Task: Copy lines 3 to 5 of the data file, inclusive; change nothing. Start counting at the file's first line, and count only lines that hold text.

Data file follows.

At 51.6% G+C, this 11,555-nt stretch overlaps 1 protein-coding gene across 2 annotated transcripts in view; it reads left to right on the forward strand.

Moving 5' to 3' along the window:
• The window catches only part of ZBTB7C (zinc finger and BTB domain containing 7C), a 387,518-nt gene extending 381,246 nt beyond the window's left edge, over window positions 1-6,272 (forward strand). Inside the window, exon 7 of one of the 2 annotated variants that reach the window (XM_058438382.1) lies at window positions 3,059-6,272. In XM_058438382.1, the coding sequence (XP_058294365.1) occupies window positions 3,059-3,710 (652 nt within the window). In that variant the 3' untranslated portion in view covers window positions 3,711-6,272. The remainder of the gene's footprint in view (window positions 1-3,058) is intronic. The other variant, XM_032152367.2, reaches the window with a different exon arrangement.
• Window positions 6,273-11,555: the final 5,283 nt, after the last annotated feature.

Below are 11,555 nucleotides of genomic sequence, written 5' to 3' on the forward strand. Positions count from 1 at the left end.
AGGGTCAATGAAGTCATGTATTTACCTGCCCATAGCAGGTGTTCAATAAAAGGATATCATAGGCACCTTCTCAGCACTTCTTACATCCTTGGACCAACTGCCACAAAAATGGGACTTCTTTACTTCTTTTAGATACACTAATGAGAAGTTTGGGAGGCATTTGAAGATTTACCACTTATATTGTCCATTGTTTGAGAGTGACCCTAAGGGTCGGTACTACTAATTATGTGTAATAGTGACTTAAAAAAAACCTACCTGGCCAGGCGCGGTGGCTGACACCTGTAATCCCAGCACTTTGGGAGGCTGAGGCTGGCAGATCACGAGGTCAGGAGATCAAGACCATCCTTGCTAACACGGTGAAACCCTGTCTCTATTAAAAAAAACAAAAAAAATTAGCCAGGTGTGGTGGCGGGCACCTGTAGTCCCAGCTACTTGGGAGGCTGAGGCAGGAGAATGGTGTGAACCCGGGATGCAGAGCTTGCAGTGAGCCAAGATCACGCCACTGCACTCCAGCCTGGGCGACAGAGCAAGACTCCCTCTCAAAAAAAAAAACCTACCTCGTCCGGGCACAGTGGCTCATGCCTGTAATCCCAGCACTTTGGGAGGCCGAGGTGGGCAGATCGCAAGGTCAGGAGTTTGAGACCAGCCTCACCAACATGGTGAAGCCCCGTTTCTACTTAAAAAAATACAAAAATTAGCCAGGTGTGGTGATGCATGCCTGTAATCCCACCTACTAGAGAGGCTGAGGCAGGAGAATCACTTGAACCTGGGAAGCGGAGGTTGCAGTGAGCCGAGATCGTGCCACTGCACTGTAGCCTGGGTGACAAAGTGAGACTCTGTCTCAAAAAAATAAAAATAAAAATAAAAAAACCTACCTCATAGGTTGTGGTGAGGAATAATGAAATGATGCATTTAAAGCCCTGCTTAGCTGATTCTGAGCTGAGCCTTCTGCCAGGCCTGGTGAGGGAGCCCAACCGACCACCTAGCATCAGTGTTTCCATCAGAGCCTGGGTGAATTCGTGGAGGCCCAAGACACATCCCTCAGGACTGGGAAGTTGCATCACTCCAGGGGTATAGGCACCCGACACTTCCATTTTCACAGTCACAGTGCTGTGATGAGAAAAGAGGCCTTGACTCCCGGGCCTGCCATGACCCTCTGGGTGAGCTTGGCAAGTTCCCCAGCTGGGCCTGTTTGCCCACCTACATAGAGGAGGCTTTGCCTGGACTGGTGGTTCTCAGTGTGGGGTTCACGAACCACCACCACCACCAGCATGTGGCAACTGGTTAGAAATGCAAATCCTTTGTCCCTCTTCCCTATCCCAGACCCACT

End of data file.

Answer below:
• The window catches only part of ZBTB7C (zinc finger and BTB domain containing 7C), a 387,518-nt gene extending 381,246 nt beyond the window's left edge, over window positions 1-6,272 (forward strand). Inside the window, exon 7 of one of the 2 annotated variants that reach the window (XM_058438382.1) lies at window positions 3,059-6,272. In XM_058438382.1, the coding sequence (XP_058294365.1) occupies window positions 3,059-3,710 (652 nt within the window). In that variant the 3' untranslated portion in view covers window positions 3,711-6,272. The remainder of the gene's footprint in view (window positions 1-3,058) is intronic. The other variant, XM_032152367.2, reaches the window with a different exon arrangement.
• Window positions 6,273-11,555: the final 5,283 nt, after the last annotated feature.

Below are 11,555 nucleotides of genomic sequence, written 5' to 3' on the forward strand. Positions count from 1 at the left end.